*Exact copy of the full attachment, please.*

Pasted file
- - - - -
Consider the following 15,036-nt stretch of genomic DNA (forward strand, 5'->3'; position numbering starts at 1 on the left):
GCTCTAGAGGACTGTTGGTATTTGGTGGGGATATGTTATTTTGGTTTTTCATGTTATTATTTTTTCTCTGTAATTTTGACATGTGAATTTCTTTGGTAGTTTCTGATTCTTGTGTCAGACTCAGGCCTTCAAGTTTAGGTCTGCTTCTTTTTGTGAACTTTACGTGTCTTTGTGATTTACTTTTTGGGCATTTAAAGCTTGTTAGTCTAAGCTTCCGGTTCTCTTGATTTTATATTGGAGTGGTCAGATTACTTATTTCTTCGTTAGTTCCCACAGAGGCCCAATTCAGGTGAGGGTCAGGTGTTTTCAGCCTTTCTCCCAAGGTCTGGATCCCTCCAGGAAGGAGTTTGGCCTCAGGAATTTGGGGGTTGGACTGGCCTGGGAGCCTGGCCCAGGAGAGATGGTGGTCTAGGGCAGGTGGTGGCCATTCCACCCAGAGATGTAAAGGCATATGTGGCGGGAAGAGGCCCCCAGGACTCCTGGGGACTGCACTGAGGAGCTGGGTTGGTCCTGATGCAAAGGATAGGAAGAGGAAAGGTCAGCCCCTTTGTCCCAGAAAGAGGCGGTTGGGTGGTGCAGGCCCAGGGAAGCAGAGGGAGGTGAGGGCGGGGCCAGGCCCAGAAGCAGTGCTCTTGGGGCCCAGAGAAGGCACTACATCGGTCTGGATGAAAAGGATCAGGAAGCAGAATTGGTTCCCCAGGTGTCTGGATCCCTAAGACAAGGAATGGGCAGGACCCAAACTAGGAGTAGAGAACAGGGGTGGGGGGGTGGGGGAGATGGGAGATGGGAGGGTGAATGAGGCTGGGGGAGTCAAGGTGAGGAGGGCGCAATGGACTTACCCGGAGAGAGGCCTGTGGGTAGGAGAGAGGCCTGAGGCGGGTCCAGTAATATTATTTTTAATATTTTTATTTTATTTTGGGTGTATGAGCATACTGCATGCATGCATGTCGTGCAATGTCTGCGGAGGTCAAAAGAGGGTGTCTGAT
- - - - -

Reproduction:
Consider the following 15,036-nt stretch of genomic DNA (forward strand, 5'->3'; position numbering starts at 1 on the left):
GCTCTAGAGGACTGTTGGTATTTGGTGGGGATATGTTATTTTGGTTTTTCATGTTATTATTTTTTCTCTGTAATTTTGACATGTGAATTTCTTTGGTAGTTTCTGATTCTTGTGTCAGACTCAGGCCTTCAAGTTTAGGTCTGCTTCTTTTTGTGAACTTTACGTGTCTTTGTGATTTACTTTTTGGGCATTTAAAGCTTGTTAGTCTAAGCTTCCGGTTCTCTTGATTTTATATTGGAGTGGTCAGATTACTTATTTCTTCGTTAGTTCCCACAGAGGCCCAATTCAGGTGAGGGTCAGGTGTTTTCAGCCTTTCTCCCAAGGTCTGGATCCCTCCAGGAAGGAGTTTGGCCTCAGGAATTTGGGGGTTGGACTGGCCTGGGAGCCTGGCCCAGGAGAGATGGTGGTCTAGGGCAGGTGGTGGCCATTCCACCCAGAGATGTAAAGGCATATGTGGCGGGAAGAGGCCCCCAGGACTCCTGGGGACTGCACTGAGGAGCTGGGTTGGTCCTGATGCAAAGGATAGGAAGAGGAAAGGTCAGCCCCTTTGTCCCAGAAAGAGGCGGTTGGGTGGTGCAGGCCCAGGGAAGCAGAGGGAGGTGAGGGCGGGGCCAGGCCCAGAAGCAGTGCTCTTGGGGCCCAGAGAAGGCACTACATCGGTCTGGATGAAAAGGATCAGGAAGCAGAATTGGTTCCCCAGGTGTCTGGATCCCTAAGACAAGGAATGGGCAGGACCCAAACTAGGAGTAGAGAACAGGGGTGGGGGGGTGGGGGAGATGGGAGATGGGAGGGTGAATGAGGCTGGGGGAGTCAAGGTGAGGAGGGCGCAATGGACTTACCCGGAGAGAGGCCTGTGGGTAGGAGAGAGGCCTGAGGCGGGTCCAGTAATATTATTTTTAATATTTTTATTTTATTTTGGGTGTATGAGCATACTGCATGCATGCATGTCGTGCAATGTCTGCGGAGGTCAAAAGAGGGTGTCTGAT